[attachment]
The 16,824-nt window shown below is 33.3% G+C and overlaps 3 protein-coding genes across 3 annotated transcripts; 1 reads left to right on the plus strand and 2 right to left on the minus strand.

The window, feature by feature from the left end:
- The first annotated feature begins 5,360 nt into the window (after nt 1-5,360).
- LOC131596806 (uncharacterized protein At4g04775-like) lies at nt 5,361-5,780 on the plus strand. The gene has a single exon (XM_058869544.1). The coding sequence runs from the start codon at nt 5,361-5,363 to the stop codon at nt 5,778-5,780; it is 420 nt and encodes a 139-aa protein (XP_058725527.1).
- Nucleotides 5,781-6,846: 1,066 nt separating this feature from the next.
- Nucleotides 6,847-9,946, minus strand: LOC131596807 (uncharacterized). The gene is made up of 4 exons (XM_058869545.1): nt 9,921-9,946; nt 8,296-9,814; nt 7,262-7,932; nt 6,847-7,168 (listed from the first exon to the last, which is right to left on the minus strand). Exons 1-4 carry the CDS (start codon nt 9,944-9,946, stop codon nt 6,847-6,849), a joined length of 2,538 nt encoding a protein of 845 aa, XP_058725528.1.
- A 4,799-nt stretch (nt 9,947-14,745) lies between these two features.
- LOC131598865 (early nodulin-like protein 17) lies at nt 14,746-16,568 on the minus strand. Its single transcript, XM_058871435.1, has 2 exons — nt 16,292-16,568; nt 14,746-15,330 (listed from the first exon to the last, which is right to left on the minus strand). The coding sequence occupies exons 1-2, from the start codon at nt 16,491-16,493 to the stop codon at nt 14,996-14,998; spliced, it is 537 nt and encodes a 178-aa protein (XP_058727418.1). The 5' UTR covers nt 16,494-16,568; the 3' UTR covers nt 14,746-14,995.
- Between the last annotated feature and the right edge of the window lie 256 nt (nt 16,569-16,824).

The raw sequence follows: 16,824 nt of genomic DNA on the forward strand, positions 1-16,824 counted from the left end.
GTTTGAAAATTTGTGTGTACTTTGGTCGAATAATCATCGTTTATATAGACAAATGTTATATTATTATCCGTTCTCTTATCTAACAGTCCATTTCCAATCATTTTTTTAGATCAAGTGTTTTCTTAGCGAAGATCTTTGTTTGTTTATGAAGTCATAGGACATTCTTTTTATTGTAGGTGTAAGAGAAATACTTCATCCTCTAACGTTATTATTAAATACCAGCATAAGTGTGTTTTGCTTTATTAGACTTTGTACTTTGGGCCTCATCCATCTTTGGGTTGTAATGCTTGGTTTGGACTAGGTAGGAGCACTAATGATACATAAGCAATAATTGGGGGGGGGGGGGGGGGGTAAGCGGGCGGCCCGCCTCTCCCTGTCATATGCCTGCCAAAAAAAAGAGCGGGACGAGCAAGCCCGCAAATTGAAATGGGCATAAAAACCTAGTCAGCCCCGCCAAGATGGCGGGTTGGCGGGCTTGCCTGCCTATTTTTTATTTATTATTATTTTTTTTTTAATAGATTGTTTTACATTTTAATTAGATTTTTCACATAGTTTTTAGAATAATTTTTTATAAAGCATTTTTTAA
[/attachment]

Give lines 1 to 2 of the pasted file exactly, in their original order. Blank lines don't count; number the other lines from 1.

The 16,824-nt window shown below is 33.3% G+C and overlaps 3 protein-coding genes across 3 annotated transcripts; 1 reads left to right on the plus strand and 2 right to left on the minus strand.

The window, feature by feature from the left end: